Guest Author: Margaret Roche, MS, RD, CSG, CDCES, FAND
The International Dysphagia Diet Standardisation Initiative (IDDSI)* provides a new, standardized way to define texture-modified diets and thickened liquids. It is now the global standard for serving foods and drinks to individuals with chewing and swallowing problems across all age groups and care settings.
IDDSI is exciting because it includes easy-to-use testing methods that can verify whether foods and drinks are prepared to the appropriate consistency. This will continue to have meaningful impacts on the safety and quality of texture-modified foods and thickened liquids served to those with dysphagia.
The IDDSI Framework is a visual representation of the various levels of IDDSI texture-modified foods and thickened drinks. Each level has three identifiers: name, number, and color. For example, Pureed is always represented by the name Pureed, the number 4, and the color green. Additionally, IDDSI outlines detailed descriptors for each food and drink level.
Many healthcare organizations are choosing to move forward with IDDSI implementation, especially since the Academy of Nutrition and Dietetics (AND) recently announced that beginning October 2021, it will no longer support the National Dysphagia Diet and will only include IDDSI in its Nutrition Care Manual. AND’s announcement stated that “it is imperative that all healthcare providers globally implement IDDSI, both to ensure patient safety and to maintain current standards of practice.”
IDDSI implementation requires a well-coordinated, interdisciplinary approach as well as robust team training. Because IDDSI presents a significant change in the way texture-modified diets and thickened liquids are identified, prepared, and tested, training must be more extensive than simply sharing information about each IDDSI level. Training that includes background information on why IDDSI changes are being made, how testing helps meet IDDSI standards, and the role every team member has in promoting patient safety will ensure a more successful IDDSI implementation.
Characteristics of a successful IDDSI training program include:
- A thorough, clear, and organized presentation of information:
- Shared in an easy-to-understand curriculum.
- Completely covers each IDDSI level.
- Addresses which patients each IDDSI level is for and the types of chewing and swallowing problems those individuals have.
- Defines the characteristics of foods and drinks for each IDDSI level.
- Details the IDDSI testing methods for each level and explains how to perform them.
- The training focuses only on what the healthcare team needs to safely and effectively perform their jobs.
- A quality IDDSI training program only includes the knowledge and skills team members will incorporate into their daily work.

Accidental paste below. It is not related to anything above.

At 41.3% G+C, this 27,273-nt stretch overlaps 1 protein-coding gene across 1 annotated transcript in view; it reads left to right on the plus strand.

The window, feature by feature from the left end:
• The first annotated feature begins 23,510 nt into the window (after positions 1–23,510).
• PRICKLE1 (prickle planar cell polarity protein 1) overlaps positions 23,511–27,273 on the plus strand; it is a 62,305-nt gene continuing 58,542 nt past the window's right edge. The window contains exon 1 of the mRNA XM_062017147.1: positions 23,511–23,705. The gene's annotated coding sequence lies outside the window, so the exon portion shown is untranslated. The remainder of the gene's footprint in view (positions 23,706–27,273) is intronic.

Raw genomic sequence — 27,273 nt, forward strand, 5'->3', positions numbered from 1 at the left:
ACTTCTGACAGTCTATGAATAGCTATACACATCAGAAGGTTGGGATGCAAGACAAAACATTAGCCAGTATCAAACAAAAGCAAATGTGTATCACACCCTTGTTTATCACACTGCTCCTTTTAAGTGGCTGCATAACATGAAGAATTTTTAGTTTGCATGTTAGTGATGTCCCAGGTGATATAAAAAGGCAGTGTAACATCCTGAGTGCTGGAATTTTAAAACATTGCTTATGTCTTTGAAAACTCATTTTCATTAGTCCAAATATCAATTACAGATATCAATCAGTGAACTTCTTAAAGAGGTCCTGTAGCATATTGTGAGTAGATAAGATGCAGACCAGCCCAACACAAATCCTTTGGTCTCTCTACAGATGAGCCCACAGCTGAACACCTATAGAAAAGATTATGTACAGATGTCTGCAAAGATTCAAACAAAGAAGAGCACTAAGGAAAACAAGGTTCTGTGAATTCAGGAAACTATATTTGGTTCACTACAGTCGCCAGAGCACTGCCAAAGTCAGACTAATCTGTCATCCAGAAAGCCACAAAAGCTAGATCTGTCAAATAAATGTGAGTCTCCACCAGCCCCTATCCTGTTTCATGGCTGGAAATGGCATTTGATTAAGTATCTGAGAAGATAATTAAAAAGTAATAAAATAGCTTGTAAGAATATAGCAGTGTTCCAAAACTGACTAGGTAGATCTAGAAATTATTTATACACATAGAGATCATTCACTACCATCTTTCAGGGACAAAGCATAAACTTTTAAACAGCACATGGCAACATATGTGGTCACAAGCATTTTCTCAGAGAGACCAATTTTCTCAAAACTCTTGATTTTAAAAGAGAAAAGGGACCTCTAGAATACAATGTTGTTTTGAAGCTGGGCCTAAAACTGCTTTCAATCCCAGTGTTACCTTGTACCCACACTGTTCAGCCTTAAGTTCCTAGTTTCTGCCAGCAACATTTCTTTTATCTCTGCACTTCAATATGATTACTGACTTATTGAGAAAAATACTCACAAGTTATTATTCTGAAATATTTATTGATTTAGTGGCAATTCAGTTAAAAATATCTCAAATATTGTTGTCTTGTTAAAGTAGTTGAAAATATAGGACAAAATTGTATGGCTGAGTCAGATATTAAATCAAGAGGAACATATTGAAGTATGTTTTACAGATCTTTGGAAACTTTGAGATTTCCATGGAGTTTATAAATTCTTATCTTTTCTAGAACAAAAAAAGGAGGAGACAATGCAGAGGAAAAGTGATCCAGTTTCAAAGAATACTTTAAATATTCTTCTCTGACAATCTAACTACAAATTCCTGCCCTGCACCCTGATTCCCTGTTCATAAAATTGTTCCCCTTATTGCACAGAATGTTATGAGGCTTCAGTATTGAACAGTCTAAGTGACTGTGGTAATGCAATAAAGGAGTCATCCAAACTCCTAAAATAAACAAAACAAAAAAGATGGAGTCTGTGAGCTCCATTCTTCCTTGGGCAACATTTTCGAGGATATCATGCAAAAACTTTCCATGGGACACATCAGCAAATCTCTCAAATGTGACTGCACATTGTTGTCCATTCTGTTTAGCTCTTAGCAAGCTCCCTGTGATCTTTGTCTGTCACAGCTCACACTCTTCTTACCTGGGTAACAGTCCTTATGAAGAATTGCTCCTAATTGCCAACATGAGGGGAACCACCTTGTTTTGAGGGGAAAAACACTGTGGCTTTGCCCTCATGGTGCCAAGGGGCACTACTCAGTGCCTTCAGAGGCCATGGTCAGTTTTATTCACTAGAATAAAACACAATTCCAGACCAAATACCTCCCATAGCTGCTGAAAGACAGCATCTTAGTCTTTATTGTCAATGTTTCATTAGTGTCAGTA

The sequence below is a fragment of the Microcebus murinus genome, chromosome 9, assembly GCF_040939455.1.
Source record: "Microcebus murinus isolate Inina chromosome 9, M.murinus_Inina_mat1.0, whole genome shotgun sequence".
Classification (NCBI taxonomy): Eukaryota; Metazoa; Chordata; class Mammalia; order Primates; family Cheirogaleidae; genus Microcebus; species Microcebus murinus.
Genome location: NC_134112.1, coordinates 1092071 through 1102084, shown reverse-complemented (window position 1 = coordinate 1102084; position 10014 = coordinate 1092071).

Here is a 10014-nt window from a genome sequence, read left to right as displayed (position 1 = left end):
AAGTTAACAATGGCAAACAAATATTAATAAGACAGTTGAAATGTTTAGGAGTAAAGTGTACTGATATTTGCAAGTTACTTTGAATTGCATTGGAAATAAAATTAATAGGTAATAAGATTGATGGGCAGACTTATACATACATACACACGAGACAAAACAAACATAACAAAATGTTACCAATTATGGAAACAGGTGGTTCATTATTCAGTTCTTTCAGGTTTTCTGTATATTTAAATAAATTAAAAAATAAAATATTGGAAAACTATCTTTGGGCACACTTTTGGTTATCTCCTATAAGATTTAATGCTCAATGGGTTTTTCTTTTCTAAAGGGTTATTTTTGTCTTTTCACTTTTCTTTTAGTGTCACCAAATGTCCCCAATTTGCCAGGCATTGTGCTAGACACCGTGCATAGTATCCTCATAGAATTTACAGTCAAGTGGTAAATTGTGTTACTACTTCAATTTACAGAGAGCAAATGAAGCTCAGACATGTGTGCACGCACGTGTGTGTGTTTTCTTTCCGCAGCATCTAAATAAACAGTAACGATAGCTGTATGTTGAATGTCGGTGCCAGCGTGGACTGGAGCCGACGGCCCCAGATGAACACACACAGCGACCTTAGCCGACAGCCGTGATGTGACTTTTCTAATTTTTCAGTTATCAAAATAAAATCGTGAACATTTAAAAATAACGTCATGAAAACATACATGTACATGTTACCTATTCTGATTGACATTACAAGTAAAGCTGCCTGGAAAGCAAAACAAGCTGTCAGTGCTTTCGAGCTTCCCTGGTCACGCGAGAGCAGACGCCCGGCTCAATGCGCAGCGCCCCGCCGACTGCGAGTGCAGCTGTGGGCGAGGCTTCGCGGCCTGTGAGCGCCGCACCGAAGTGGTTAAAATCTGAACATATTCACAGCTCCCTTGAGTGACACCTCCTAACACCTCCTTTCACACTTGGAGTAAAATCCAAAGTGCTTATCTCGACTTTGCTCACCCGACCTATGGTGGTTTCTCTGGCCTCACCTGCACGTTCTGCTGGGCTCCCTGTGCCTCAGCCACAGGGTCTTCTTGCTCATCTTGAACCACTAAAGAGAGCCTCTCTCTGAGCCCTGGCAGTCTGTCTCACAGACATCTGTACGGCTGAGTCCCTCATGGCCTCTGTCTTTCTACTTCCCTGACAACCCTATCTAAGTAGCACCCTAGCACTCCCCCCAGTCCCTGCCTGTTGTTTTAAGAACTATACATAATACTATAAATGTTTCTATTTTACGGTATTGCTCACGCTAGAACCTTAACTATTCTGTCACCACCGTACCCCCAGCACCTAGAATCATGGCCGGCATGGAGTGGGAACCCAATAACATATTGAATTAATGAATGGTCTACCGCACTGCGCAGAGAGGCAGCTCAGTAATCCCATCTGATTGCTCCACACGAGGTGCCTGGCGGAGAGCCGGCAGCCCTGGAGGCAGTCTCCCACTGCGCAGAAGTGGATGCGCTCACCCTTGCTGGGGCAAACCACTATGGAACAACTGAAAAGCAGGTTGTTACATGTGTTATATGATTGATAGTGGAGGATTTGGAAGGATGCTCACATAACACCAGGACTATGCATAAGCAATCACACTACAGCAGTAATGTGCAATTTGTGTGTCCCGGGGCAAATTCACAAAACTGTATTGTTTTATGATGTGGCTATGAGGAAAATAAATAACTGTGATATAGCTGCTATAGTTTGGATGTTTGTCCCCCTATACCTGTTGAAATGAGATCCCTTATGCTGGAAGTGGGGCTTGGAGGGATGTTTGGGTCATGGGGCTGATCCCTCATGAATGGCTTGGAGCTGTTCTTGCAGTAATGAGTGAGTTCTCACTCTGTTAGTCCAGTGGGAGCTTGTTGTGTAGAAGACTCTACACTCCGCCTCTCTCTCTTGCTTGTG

- Multiple types of learners are considered.
- It is important that all learners, including non-native English speakers and those who have lower literacy levels, are considered when designing an IDDSI training program.
- Key topics should be reinforced throughout the program with many visual representations of IDDSI standards for each level.
- There should be opportunities for hands-on experiences with IDDSI testing.
- It fosters independent problem solving.
- After the IDDSI training program, each team member should be prepared to use the testing methods on their own to identify when foods and drinks do or do not meet IDDSI standards.
- The training promotes a culture of safety.
- For IDDSI implementation to be successful, everyone on the team needs to understand why IDDSI is important and that they play a vital role in patient safety.
If you’d like to learn more about IDDSI, visit Roche Dietitians’ “Your Guide to IDDSI” as well as IDDSI.org for the latest updates. For 11 nourishing, flavorful, and safe IDDSI Puree Level 4 meals, download “Variety Comes to the Table,” a dysphagia recipe book from the makers of the Thick-It® brand and a team of registered dietitians.
Margaret Roche, MS, RD, CSG, CDE, FAND is the founder of Roche Dietitians and a nationally recognized leader in nutrition for healthcare. A champion for senior nutrition, she advocates for quality improvement with texture-modified diets. Margaret has trained thousands on IDDSI implementation.
Margaret’s opinions and advice are her own. Roche Dietitians has previously been compensated by Kent Precision Foods Group, Inc., producers of the Thick-It® brand family of products, for their research and industry insights.
*Thick-It® brand is a gold sponsor of IDDSI. This article is NOT an official IDDSI resource, educational material, or education program, and it is NOT meant to replace materials and resources on www.IDDSI.org.
Always seek the advice of a physician or other qualified health provider with any questions you may have about the suitability of a particular diet or diet modification for individual patients or the use of Thick-It® products. The information contained herein is general and is not intended to be a substitute for professional medical advice, diagnosis, or treatment in any manner.